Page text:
Vaccination Against Cervical Cancer Is Tricky Business, Despite Being Second Most Common Cancer In Indian Women


New Delhi: The recent decision in principle of the Ministry of Health to remove a vaccine against the Human Papilloma Virus (HPV) as part of the universal immunisation programme (UIP) was reported in many sections of the media as giving way to the will of extra state bodies at the cost of women’s health.

The economic wing of the RSS, Swadeshi Jagran Manch wrote to the PM citing safety and cost concerns of the vaccine. After the PMO received the letter, the vaccine which is aimed at treating the second most common cancer in women with over 1,22,844 affected women every year, is considered to be removed from the vaccine program.

The matter is still under consideration of the technical advisory body on immunisation but highly placed sources in the ministry say that regardless of what the National Technical Advisory Group on Immunisation (NTAGI) decides, will not become a part of UIP anytime soon.

Earlier an NTAGI subcommittee had recommended that India should introduce HPV. “We are not going ahead with it now,” said a top health ministry functionary in reply to a question on HPV introduction.

HPV Virus and its incidence in India

HPV comprises a group of more than 150 viruses that cause papilloma or warts in parts of the body, including genital areas. They spread by skin-to-skin contact and are responsible for a number of diseases, including cancers, though they are most commonly associated with cancer of the cervix (neck of the uterus).

HPV is a necessary cause for cervical cancer but not sufficient cause. WHO recommends HPV vaccination for the prevention of cervical cancer. Its 2017 position paper on HPV identifies the primary target population as girls aged aged 9-14, prior to becoming sexually active.

According to a 2015 article in the International Journal of Women’s Health, “Every year in India, 122,844 women are diagnosed with cervical cancer and 67,477 die from the disease. India has a population of 432.2 million women aged 15 years and older who are at risk of developing cancer. It is the second most common cancer in women aged 15-44 years.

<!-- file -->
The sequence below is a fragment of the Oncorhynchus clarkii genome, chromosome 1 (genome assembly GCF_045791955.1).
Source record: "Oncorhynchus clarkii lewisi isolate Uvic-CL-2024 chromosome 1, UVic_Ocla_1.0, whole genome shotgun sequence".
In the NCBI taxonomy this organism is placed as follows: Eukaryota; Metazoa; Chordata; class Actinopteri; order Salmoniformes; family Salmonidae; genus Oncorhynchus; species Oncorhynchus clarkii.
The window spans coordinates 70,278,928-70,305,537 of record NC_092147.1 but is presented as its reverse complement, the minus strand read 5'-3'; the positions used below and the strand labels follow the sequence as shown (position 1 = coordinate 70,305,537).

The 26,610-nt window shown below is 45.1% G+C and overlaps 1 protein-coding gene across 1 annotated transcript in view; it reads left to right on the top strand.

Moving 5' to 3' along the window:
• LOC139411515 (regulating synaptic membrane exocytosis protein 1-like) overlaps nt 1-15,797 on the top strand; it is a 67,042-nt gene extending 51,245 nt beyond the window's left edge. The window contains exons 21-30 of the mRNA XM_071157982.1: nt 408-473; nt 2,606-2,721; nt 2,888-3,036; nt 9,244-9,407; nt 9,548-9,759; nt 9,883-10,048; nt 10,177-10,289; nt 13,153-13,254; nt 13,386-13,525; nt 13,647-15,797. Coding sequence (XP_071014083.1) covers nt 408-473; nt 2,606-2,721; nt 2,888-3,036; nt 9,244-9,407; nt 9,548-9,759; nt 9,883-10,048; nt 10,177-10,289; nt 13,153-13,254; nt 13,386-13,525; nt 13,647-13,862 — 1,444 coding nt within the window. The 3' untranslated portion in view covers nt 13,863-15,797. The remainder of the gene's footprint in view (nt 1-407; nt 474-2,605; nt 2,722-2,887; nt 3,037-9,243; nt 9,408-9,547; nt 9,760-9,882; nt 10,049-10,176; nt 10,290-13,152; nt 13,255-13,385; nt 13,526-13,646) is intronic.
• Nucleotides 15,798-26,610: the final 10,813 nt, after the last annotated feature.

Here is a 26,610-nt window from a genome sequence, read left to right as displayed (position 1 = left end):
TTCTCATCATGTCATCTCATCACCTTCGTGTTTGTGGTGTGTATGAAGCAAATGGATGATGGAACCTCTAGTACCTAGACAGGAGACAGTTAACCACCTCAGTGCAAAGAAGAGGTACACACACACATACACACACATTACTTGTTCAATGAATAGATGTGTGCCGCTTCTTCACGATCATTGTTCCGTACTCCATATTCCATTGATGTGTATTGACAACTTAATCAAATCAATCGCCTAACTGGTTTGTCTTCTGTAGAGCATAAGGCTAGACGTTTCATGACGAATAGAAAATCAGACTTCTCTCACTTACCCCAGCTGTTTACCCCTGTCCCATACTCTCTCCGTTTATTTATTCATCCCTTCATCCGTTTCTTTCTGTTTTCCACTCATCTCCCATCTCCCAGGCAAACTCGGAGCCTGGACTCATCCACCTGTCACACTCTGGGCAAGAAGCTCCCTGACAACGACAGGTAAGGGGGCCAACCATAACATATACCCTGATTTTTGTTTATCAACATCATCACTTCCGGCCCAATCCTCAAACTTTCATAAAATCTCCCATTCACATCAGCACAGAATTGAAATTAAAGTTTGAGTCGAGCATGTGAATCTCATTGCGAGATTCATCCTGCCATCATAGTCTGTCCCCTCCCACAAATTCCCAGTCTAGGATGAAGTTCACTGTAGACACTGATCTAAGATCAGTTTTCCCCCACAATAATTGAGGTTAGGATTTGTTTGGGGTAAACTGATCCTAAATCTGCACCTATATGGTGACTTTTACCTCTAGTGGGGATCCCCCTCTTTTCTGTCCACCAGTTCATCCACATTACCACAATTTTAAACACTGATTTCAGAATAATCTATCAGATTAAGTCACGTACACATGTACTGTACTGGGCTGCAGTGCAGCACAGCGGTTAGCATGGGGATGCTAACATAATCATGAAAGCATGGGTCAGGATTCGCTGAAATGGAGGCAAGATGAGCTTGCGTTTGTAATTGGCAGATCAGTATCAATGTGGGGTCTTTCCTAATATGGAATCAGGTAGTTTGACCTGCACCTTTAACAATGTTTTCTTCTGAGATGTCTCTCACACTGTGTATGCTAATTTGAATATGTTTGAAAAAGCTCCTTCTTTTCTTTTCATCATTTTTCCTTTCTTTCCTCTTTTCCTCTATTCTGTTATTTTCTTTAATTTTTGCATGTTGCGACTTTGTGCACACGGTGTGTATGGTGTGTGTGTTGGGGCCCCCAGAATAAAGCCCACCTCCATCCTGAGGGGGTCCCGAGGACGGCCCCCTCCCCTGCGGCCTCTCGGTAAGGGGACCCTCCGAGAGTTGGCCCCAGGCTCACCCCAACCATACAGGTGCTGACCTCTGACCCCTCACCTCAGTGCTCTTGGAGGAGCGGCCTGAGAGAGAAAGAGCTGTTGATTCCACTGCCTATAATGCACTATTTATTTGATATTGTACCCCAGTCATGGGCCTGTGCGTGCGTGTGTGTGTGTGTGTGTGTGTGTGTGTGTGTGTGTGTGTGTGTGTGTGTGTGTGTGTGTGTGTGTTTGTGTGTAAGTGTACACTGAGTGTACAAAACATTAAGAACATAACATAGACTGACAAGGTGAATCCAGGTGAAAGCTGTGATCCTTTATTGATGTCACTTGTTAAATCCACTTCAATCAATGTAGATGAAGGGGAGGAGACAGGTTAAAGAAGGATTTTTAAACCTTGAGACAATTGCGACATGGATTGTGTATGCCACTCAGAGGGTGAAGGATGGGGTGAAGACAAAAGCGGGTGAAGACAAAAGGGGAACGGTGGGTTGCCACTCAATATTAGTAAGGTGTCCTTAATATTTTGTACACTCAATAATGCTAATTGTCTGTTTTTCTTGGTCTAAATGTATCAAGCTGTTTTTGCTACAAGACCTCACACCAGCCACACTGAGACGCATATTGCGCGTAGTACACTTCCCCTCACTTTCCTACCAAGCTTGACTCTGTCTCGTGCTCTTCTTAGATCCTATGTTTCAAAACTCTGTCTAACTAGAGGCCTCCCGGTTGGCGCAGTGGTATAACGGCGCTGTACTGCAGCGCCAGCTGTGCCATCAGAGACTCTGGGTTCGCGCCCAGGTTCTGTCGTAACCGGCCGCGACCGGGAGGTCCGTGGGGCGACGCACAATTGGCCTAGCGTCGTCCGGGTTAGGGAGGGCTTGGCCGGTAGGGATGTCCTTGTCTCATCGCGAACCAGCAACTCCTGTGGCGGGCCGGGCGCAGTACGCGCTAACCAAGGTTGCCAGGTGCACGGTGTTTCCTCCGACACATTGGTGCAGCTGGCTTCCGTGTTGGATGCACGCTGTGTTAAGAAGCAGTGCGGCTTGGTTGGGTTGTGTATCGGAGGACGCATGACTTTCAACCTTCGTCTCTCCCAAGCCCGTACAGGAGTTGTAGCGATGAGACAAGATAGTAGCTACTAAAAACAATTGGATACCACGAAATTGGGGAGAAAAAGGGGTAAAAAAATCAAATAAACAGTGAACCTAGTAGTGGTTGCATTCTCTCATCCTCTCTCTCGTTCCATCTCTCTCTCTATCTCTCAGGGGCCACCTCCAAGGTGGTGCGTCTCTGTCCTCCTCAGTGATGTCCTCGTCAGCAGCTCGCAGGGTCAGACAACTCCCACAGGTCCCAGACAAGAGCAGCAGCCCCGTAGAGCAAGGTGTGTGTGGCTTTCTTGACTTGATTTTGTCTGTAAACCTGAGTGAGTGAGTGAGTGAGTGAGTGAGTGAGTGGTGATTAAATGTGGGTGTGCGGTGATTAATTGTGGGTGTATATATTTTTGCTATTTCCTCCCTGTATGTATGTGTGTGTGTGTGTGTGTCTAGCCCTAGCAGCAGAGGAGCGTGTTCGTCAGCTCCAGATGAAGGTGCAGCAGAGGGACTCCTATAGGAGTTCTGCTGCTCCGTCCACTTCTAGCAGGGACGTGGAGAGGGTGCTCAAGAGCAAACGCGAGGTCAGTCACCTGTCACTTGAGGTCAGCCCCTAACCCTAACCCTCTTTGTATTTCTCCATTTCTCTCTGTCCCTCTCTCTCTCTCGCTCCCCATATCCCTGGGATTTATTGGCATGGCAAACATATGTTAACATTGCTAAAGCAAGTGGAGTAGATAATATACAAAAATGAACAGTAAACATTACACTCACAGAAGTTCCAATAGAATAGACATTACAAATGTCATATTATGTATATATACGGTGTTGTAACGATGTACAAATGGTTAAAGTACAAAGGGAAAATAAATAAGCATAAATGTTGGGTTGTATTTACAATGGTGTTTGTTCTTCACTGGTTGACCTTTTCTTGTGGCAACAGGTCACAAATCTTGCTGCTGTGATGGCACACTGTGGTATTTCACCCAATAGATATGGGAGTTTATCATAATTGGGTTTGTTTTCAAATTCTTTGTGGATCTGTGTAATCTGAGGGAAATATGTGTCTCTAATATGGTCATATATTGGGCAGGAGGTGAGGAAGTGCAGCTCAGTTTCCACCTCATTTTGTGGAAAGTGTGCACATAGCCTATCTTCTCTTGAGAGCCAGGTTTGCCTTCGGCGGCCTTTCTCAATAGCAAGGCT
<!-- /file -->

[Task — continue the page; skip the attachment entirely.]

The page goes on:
The number of deaths from cervical cancer annually was 74,000. Nearly 366 million Indian girls and women aged 15 years and above are at risk from cervical cancer.

While India has seen a fall in the incidence of cervical cancer over the last three decades, the number of cases remains high in rural areas, and where sanitation and hygiene are low. These were among the reasons for the NTAGI to propose the HPV vaccination programme for girls.

What did the SJM say and why?

In the letter, SJM national co-convener Ashwani Mahajan wrote: “It is our concern that this programme will divert scarce resources from more worthwhile health initiatives diverting it to this vaccine of doubtful utility and that its adverse effects will erode confidence in the national immunisation programme and thereby expose children unnecessarily to the risk of more serious vaccine-preventable disease.”

 “Swadeshi Jagran Manch requests you to stop this move to introduce Human Papilloma Virus (HPV) vaccine in India and we recommend the strongest action against groups that pervert science, which brings ignominy to the scientific community in the country and sells the country to vested interests,” the letter added.

In India, currently the vaccine is marketed by two companies, Gardasil and GlaxoSmithKline. The HPV vaccine is given thrice within six months to girls aged 9-13 years, before they become sexually active. A single shot of Gardasil costs approximately Rs 3,000 and Cervarix, about Rs 2,000.

In his letter to Modi, Swadeshi Jagran Manch national co-convener Ashwani Mahajan, too, drew attention to the high cost of the vaccine. At three shots of Gardasil at MRP for 6.2 crore Indian girls aged 9-13 years, the cost to the government will be over Rs 56,000 crore.

Each girl requires three shots but not everyone is convinced of the efficacy of the treatment. “At present, no data suggests that either Gardasil or Cervarix can prevent invasive cervical cancer as the testing period is too short to evaluate the long-term benefits of HPV vaccination. The longest available follow-up data from phase II trials for Gardasil and Cervarix are 5 and 8.4 years respectively,” a 2013 study by specialists at the Tata Memorial Hospital (TMH), Mumbai, said.

India is already witnessing a declining trend in cervical cancer due to better hygiene, changing reproductive patterns, improved nutrition and water supply.  “It’s better that we strengthen the reasons behind this trend rather than expose the entire population to the vaccine. It has not been proven to prevent a single cervical cancer death,” Professor Rajesh Dikshit.

Furthermore, a WHO position paper published in May 2017 noted that the “WHO Global Advisory Committee for Vaccine Safety (GACVS), which regularly reviews the evidence on the safety of HPV vaccines” had concluded in January 2016 that the “available evidence did not suggest any safety concern”.






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